Also, there's a neat I6 code to drop in for text switches for viewpoint characters (thanks, Emily!).


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PostPosted: Thu May 10, 2018 1:35 pm 
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My understanding is "yourself" is just the internal name of the person-object that the human player controls by default, while "the player" is a global variable that refers to whichever person the human player is currently controlling.

"The player" should work in any context where "yourself" would work, except where the syntax requires a specific object (as opposed to a variable). A good example would be statements about the past tense. You cannot, for example, say "if the location was visited," because "location" is a variable; you have to be specific and say "if the Fallout Shelter was visited," and so forth. Similarly, you can't say "if the player has been in the Fallout Shelter," because "the player" is a variable; you have to refer to a specific person, so most of the time you'd say the slightly less grammatically elegant, "if yourself has been in the Fallout Shelter" (or, if the player is Bob, "if Bob was in the Fallout Shelter").

These situations are actually pretty rare; there might be another one but at the moment past tense is the only one I can think of.

It's pretty easy to override the "your former self" behavior with a "when printing the name" rule, like:

Code:
Rule for printing the name of yourself when the player is not yourself: say "Jim".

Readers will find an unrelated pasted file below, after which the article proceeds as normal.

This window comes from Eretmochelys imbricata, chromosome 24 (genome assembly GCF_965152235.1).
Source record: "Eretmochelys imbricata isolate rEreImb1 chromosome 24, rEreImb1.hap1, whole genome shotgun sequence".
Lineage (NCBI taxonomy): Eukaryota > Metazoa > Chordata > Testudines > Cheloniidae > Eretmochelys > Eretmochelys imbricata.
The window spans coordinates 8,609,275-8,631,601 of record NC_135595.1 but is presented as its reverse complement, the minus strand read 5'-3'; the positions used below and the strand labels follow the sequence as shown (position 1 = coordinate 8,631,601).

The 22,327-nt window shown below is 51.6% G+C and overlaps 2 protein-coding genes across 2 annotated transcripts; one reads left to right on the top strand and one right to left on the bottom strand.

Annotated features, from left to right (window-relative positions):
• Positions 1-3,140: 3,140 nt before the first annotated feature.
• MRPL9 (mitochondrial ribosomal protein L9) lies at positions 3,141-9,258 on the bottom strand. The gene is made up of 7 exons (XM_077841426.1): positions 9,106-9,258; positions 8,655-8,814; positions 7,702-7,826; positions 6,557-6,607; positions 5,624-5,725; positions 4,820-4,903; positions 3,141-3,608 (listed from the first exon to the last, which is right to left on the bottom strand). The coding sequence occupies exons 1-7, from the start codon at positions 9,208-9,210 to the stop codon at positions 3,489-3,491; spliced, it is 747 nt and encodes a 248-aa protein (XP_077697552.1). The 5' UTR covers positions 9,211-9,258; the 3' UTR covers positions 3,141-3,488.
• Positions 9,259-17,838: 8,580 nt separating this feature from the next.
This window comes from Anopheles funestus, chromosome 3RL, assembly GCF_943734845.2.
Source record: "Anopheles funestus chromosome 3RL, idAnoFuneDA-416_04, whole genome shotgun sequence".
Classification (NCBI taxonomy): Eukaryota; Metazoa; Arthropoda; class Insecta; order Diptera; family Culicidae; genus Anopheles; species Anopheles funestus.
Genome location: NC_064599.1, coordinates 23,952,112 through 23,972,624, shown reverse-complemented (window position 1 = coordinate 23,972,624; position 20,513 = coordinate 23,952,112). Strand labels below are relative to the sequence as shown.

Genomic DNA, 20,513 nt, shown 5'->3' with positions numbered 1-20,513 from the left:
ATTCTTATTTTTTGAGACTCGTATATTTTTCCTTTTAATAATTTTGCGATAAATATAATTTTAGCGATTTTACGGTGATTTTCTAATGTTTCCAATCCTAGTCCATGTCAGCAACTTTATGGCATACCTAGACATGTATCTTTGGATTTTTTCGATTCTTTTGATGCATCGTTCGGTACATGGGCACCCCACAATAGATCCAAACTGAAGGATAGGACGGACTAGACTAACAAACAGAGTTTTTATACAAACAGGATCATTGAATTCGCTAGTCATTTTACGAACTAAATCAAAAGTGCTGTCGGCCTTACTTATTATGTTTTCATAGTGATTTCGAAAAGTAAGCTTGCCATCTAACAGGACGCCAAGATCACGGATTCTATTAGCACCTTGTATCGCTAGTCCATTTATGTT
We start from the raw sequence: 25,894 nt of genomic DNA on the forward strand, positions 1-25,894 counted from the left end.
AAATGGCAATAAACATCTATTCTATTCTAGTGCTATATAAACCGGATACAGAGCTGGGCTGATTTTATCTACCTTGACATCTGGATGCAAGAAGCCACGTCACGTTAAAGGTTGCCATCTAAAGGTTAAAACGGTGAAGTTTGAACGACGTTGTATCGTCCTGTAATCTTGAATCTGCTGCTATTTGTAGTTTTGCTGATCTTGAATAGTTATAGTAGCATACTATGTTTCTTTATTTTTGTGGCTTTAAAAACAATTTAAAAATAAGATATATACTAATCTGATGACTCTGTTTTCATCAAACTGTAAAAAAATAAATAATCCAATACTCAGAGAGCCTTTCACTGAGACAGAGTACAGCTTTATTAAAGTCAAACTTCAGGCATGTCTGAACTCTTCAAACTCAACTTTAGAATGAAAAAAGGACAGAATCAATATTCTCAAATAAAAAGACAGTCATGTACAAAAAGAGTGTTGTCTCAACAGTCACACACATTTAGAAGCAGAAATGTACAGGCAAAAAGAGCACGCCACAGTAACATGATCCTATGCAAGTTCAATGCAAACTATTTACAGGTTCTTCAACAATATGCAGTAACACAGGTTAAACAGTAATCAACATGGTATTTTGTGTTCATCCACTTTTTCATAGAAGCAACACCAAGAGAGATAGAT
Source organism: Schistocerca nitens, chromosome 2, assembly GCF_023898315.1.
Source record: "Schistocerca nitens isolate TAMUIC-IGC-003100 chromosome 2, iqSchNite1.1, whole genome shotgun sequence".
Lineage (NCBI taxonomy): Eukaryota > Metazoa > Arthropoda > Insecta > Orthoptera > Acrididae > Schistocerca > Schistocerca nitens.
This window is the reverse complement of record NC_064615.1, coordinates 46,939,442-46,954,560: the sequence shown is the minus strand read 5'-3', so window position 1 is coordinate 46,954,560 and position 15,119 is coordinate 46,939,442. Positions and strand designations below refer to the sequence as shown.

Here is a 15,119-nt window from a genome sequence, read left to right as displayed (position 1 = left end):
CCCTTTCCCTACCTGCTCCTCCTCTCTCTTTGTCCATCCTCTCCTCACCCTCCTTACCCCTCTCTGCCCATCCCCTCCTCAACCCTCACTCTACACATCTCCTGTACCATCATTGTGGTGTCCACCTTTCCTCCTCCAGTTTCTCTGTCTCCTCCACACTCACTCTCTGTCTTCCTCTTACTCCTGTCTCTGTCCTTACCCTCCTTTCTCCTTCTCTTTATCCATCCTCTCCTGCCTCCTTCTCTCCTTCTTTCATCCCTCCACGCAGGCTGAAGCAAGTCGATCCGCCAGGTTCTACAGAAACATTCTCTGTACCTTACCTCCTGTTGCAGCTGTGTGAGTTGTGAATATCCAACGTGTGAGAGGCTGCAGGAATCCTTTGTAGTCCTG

However, you could still end up having to write a lot of code that sometimes checks "if the player is Bob" and elsewhere checks "if the player is yourself," which would presumably get confusing; hence the advice to immediately assign the player to a named person-object so you can refer to everyone by name.


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PostPosted: Thu May 10, 2018 2:18 pm 
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Quote:
My understanding is "yourself" is just the internal name of the person-object that the human player controls by default, while "the player" is a global variable that refers to whichever person the human player is currently controlling.


Correct.


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PostPosted: Thu May 10, 2018 2:49 pm 
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And I'm pretty sure "If the player consents" is a set phrase that has to be written as such.

For the abbreviation, maybe you can try something like this:

Code:
To decide whether as (subject - a person): decide on whether the player is the subject.


and then you could write:

Code:
The description of the marsupial statue is "[if as bob]As an expert on Australian fauna, you clearly identify that this is a statue of a platypus[otherwise if as fred]It's a weird statue sort of like a cross between a beaver and a duck. What the hell?[end if]"


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PostPosted: Sat May 12, 2018 11:49 am 
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Thank you all for the advice! I think I have enough of a handle on it now that I can experiment intelligently without having to chase down my previous misconceptions.